by Rahul Jayaraman '19
In 1916, Einstein formulated his general theory of relativity, which posits that spacetime can be thought of as an infinite fabric that is disrupted by the presence of massive objects. When two of these massive objects interact through the gravitational force, Einstein predicted that they send out little ripples in the fabric of spacetime (similar to waves on the ocean). These ripples are known as “gravitational waves, and they can be felt across the universe, up to billions of years after they were generated -- helping us study conditions in the infant cosmos.
While numerous experiments have been conducted over the years to verify other aspects of general relativity, such as the slower passage of time in a gravitational field, the direct detection of gravitational waves eluded scientists until recently. In the 1970's, a binary star system was identified as a candidate system to produce gravitational waves. Over the past 40 or so years, this system was carefully monitored, and changes in the stars’ orbits were found to agree with Einstein’s model of general relativity to high precision.
However, this was not considered a direct detection. To directly detect these waves and their effects, scientists from the National Science Foundation (NSF), Caltech, and MIT built the LIGO interferometers -- one in Washington state and the other in Louisiana. If these waves were to exist, when they passed through each observatory, they would cause a small compression and contraction of the 4 km long L-shaped structure. This contraction was predicted to be 10,000 times smaller than the diameter of a proton; for scale, this is akin to measuring the distance to the nearest star, Proxima Centauri, to an accuracy within the width of a human hair. (That’s pretty precise, if you couldn’t tell already.)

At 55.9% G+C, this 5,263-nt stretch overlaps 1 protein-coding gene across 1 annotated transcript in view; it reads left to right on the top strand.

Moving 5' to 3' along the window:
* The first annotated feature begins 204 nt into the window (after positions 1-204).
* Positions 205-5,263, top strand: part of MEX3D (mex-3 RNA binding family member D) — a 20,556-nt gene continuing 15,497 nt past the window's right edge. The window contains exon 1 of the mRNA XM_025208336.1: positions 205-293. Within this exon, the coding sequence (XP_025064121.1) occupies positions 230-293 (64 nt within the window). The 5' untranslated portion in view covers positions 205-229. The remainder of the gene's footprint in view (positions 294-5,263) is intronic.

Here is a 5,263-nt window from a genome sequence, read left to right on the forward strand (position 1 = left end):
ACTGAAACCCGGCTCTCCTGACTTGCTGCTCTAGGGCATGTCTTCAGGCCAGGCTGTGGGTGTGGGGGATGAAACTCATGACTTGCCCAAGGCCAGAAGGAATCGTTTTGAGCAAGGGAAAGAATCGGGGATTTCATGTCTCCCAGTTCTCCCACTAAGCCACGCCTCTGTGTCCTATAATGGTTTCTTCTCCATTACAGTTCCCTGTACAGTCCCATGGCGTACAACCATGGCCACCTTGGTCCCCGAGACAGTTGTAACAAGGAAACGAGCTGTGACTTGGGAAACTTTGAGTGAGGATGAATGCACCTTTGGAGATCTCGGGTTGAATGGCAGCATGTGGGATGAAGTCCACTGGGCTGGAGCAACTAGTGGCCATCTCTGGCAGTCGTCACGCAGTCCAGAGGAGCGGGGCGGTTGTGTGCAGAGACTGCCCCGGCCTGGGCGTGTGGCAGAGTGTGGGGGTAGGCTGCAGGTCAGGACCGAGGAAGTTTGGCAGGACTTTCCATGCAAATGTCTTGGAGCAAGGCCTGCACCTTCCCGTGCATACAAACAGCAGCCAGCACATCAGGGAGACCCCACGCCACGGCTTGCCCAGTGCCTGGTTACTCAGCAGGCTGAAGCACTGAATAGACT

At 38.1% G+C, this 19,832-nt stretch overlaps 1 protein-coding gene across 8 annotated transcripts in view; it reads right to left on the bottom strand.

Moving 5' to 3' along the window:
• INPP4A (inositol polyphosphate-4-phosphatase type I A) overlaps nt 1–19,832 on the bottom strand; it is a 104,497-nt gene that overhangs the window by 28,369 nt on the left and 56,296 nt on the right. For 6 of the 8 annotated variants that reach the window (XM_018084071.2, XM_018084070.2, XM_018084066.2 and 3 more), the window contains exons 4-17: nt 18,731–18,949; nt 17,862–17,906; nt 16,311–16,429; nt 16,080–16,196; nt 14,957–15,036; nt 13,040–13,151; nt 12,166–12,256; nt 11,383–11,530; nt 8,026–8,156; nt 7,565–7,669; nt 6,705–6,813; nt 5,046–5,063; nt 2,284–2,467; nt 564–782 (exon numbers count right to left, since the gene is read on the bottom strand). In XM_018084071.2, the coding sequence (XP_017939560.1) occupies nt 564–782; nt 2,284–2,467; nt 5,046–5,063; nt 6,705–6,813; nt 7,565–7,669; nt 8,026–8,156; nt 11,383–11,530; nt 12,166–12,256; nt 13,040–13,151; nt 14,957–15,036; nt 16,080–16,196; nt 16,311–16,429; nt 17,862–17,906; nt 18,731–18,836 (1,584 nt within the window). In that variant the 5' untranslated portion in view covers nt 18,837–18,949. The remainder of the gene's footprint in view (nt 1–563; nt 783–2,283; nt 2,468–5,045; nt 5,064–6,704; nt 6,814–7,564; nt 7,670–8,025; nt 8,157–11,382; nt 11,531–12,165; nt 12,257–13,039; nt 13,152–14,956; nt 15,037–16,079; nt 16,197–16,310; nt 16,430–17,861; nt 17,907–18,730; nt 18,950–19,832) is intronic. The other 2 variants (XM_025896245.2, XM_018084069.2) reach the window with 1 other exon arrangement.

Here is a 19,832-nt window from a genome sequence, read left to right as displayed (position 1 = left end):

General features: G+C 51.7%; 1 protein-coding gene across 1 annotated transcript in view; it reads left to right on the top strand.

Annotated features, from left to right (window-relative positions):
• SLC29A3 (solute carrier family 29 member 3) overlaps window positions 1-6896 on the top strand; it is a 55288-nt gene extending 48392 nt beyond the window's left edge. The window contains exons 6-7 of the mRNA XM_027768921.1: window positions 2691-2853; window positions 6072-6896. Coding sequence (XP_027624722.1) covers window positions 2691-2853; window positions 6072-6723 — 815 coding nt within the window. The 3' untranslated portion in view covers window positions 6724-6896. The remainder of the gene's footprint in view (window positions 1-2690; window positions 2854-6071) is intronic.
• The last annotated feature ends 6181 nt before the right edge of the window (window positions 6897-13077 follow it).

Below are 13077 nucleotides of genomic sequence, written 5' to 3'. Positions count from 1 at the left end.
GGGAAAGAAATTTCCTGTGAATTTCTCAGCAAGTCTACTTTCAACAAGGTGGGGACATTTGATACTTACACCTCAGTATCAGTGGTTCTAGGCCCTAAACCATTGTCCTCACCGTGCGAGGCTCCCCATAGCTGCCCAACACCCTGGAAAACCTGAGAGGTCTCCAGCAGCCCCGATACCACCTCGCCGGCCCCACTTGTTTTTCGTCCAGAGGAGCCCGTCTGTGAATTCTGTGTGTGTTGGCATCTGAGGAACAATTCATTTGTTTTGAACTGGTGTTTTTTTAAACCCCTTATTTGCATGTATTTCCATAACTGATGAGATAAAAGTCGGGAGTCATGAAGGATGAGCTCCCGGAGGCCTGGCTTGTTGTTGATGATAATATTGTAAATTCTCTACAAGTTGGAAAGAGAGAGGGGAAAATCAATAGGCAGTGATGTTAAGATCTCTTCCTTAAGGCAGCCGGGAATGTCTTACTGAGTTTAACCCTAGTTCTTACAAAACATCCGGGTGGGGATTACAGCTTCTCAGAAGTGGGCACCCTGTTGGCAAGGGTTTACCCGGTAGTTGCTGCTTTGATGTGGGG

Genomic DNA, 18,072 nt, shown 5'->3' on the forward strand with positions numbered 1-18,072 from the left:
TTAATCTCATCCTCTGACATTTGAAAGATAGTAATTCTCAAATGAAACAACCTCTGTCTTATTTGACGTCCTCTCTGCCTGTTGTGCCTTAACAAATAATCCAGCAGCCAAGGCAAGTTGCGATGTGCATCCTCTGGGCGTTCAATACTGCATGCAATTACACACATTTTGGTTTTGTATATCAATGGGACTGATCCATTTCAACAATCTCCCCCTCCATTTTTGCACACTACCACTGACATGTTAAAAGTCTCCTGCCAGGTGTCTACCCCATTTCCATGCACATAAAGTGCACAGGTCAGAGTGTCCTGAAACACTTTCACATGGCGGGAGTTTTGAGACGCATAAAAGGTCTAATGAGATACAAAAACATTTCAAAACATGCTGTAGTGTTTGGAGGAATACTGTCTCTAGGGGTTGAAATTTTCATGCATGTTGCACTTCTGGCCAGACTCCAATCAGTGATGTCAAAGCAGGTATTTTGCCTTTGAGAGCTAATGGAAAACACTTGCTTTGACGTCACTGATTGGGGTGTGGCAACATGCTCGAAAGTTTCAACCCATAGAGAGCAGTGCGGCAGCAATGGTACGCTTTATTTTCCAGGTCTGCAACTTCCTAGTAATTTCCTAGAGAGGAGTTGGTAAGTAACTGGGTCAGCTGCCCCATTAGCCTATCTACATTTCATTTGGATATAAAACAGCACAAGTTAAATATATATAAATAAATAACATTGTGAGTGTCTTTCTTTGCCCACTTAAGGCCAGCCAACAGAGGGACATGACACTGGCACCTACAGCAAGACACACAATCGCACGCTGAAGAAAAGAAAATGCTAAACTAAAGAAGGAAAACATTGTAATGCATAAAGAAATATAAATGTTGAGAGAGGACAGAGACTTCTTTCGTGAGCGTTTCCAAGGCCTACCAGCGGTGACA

On September 14, 2015, early in the morning, a signal from the collision of two massive black holes 1 billion light years away was detected by LIGO during its “enhanced” phase, in which its sensitivity was increased fourfold from prior runs. The signal matched all the predictions made by general relativity about the effects of gravitational waves and, after confirmation and careful analysis of the results, was unveiled to the public in February 2016. This discovery earned Kip Thorne, Rainer Weiss, and Barry C. Baris the 2017 Nobel Prize in Physics.
Gravitational waves were undoubtedly one of the most sought-after discoveries in physics. Now that we have direct proof of their existence, we can learn more about gravitational interaction in the context of space-time, trace signals from the evolution of our universe (since many collisions/interactions producing gravitational waves occurred billions of years ago), and further refine the predictions of general relativity based on new observations.
Read the original paper here.
1. Abbott B, Abbott R, Abbott T, Abernathy M, Acernese F, Ackley K et al. Observation of Gravitational Waves from a Binary Black Hole Merger. Physical Review Letters. 2016;116(6).
2. LIGO's Interferometer [Internet]. LIGO Lab | Caltech. 2017 [cited 28 October 2017]. Available from: https://www.ligo.caltech.edu/page/ligos-ifo
3. What are Gravitational Waves? [Internet]. LIGO Lab | Caltech. 2017 [cited 28 October 2017]. Available from: https://www.ligo.caltech.edu/page/what-are-gw
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